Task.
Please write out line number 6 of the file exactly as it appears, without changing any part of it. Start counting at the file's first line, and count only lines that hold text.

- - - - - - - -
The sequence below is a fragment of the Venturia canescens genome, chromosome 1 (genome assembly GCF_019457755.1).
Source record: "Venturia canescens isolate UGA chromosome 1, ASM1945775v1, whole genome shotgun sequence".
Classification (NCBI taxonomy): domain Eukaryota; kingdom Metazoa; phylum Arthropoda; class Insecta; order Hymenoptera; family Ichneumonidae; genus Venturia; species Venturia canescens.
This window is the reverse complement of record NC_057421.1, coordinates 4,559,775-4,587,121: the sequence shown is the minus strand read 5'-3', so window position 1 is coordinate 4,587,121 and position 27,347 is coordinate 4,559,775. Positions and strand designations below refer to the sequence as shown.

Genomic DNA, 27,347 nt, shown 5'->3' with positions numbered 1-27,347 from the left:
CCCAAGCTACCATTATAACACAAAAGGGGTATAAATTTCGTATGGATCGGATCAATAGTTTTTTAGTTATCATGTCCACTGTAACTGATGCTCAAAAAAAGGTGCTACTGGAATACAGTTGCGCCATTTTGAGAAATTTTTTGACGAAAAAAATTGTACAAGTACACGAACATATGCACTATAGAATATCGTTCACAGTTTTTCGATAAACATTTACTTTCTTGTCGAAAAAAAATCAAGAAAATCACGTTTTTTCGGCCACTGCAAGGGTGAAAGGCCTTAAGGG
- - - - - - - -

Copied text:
CCCAAGCTACCATTATAACACAAAAGGGGTATAAATTTCGTATGGATCGGATCAATAGTTTTTTAGTTATCATGTCCACTGTAACTGATGCTCAAAAAAAGGTGCTACTGGAATACAGTTGCGCCATTTTGAGAAATTTTTTGACGAAAAAAATTGTACAAGTACACGAACATATGCACTATAGAATATCGTTCACAGTTTTTCGATAAACATTTACTTTCTTGTCGAAAAAAAATCAAGAAAATCACGTTTTTTCGGCCACTGCAAGGGTGAAAGGCCTTAAGGG